Passions in William Ockham's Philosophical Psychology
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Passions in William Ockham's Philosophical Psychology

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Vesa Hirvonen
494 g
249x160x17 mm
2, Studies in the History of Phil
Abbreviations. Acknowledgements.1: Introduction. 1.1. Introductory Remarks. 1.2. Terms and Things.
2: The Passionate Human Being. 2.1. The Human Being. 2.2. Passions of the Souls.
3: Sensory Passions. 3.1. Genesis of the Sensory Passions. 3.2. What Are Sensory Passions?
4: Passions of the Will. 4.1. Genesis of the Passions of the Will. 4.2. What Are Passions of the Will?
Conclusion. Bibliography.
Name Index. Subject Index.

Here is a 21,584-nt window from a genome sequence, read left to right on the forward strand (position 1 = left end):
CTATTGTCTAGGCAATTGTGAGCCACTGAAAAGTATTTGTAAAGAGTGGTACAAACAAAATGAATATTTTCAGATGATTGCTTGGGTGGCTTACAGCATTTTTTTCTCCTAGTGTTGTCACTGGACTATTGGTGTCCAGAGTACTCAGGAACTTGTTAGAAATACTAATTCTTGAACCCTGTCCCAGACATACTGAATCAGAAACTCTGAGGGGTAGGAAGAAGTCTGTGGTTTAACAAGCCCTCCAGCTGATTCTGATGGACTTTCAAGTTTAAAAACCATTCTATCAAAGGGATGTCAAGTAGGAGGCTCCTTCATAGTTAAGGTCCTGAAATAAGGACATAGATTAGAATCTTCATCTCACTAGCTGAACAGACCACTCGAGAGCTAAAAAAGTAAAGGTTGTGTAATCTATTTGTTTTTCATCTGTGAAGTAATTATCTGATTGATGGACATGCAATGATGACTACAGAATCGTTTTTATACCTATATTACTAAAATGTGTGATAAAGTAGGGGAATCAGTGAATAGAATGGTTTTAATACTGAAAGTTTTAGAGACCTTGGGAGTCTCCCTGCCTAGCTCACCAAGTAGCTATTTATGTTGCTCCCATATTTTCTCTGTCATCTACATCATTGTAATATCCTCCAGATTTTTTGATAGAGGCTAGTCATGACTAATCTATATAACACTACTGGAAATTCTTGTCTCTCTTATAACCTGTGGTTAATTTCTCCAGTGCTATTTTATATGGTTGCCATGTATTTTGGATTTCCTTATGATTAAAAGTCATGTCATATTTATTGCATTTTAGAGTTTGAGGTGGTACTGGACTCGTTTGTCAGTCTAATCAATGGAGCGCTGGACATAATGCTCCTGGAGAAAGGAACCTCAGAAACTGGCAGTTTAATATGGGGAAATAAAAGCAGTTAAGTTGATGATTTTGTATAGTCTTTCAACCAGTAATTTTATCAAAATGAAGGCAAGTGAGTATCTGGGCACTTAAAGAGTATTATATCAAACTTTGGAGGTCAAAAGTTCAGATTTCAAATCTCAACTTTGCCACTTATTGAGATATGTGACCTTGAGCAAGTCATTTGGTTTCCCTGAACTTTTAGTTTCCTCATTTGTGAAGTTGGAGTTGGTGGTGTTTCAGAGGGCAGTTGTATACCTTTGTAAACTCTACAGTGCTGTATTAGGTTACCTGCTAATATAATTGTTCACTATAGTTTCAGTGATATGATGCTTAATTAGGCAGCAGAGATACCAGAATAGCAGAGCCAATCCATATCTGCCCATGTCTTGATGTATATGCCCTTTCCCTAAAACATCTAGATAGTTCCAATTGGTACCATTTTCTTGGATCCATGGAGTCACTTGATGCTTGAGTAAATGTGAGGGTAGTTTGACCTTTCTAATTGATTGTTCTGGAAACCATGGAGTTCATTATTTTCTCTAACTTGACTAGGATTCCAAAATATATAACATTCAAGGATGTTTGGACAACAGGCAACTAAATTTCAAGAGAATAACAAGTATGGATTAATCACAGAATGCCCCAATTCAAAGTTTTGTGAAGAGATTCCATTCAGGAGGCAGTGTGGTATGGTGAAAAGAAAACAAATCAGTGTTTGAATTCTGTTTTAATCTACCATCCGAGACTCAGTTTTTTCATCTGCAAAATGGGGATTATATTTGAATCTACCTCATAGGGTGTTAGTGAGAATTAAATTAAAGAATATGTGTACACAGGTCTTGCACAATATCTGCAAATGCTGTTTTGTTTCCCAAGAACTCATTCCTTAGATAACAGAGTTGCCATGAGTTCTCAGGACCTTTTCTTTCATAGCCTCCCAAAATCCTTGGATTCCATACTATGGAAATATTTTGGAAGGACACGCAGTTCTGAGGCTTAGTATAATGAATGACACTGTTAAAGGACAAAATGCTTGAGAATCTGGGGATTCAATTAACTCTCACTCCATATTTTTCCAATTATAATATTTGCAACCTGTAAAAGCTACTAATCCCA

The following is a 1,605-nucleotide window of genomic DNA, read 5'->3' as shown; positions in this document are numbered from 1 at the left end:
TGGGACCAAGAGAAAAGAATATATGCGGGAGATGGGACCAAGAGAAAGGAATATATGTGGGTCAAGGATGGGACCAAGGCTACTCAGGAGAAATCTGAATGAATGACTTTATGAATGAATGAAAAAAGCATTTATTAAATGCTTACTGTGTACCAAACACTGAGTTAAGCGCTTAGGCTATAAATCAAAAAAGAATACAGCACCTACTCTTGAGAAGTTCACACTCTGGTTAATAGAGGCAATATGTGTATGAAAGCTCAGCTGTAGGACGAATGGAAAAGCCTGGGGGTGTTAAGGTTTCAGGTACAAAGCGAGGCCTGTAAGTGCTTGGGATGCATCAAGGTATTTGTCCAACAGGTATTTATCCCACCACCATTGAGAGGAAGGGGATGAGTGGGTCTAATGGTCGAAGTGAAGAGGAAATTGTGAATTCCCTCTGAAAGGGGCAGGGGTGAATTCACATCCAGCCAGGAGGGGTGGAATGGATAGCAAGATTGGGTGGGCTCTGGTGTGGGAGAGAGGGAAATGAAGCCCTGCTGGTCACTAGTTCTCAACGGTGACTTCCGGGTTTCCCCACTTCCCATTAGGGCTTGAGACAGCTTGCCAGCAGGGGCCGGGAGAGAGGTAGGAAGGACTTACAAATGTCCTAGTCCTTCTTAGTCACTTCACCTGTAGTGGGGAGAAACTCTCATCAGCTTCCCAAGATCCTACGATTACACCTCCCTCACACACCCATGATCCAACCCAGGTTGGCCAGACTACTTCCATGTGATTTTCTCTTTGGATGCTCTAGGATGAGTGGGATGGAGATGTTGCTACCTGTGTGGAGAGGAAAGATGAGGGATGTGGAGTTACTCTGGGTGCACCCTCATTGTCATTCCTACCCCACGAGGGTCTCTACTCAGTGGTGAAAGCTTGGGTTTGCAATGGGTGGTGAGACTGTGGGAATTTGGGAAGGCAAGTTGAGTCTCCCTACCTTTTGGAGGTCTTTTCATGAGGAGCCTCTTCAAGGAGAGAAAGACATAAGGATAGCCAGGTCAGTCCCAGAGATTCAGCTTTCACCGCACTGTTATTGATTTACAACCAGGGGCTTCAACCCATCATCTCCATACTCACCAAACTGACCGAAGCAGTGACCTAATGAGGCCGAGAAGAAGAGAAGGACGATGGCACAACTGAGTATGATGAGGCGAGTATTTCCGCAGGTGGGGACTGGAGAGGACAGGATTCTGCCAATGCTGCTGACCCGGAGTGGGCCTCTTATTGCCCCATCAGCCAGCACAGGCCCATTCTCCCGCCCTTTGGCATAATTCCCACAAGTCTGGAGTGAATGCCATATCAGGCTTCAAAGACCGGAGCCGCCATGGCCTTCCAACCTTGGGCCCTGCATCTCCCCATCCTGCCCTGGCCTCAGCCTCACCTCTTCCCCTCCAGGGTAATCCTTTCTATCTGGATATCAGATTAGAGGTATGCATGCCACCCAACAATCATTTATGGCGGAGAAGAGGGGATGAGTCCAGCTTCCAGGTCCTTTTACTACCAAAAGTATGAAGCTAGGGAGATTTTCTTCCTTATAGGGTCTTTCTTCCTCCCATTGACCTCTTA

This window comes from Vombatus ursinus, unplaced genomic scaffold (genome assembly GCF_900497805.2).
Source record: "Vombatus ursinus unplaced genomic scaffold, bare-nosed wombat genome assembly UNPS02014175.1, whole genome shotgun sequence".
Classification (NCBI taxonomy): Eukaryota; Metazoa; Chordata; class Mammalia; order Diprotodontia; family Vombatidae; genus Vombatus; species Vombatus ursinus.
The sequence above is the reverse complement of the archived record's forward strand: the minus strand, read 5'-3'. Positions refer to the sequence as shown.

1. 1. INTRODUCTORY REMARKS At the end ofthe 19th century, when the discipline called psychology 1 is said to have become "independent" , attention began to be focused towards nominalistic philosophy from a point of view that can be called psychological. At that time, Vienna, the capital of the Austro Hungarian Dual Monarchy, was a center for several disciplines. It is no wonder that it was there that the research conceming the psychological themes of William Ockham and other nominalists began. Karl Wemer (1821-1888), a Catholic, neo-scholastic scholar, professor of New Testament studies at the Univers?ty of Vienna (1870), and a member ofthe Imperial Academy of Sciences (1874), seems to have planned a history of medieval psychology. However, only fragments of it were printed, among them the following articles: 'Der A verroismus in der christlich-peripatetischen Psychologie des sp?teren Mittelalters' (1881), 'Die nominalisirende Psychologie der Scholastik des sp?teren Mittelalters' (1881) and 'Die augustinische Psychologie in ihrer mittelalterlich-scholastischen Einkleidung und Gestaltung' (1882). 2 Wemer deals especially with Ockham's 1 See Kusch 1995 and 1999. 2 Pluta 1987, 12-13. See Wemer 1881a, 1881b, 1882. (Those three texts were republished in 1964 under the name Psychologie des Mittelalters. ) Prior to those books, Wemer had written about William of Auvergne's, Bonaventure's, John Duns Scotus's and Roger 1 2 CHAPTERONE psychology, among other things, in the second of these articles.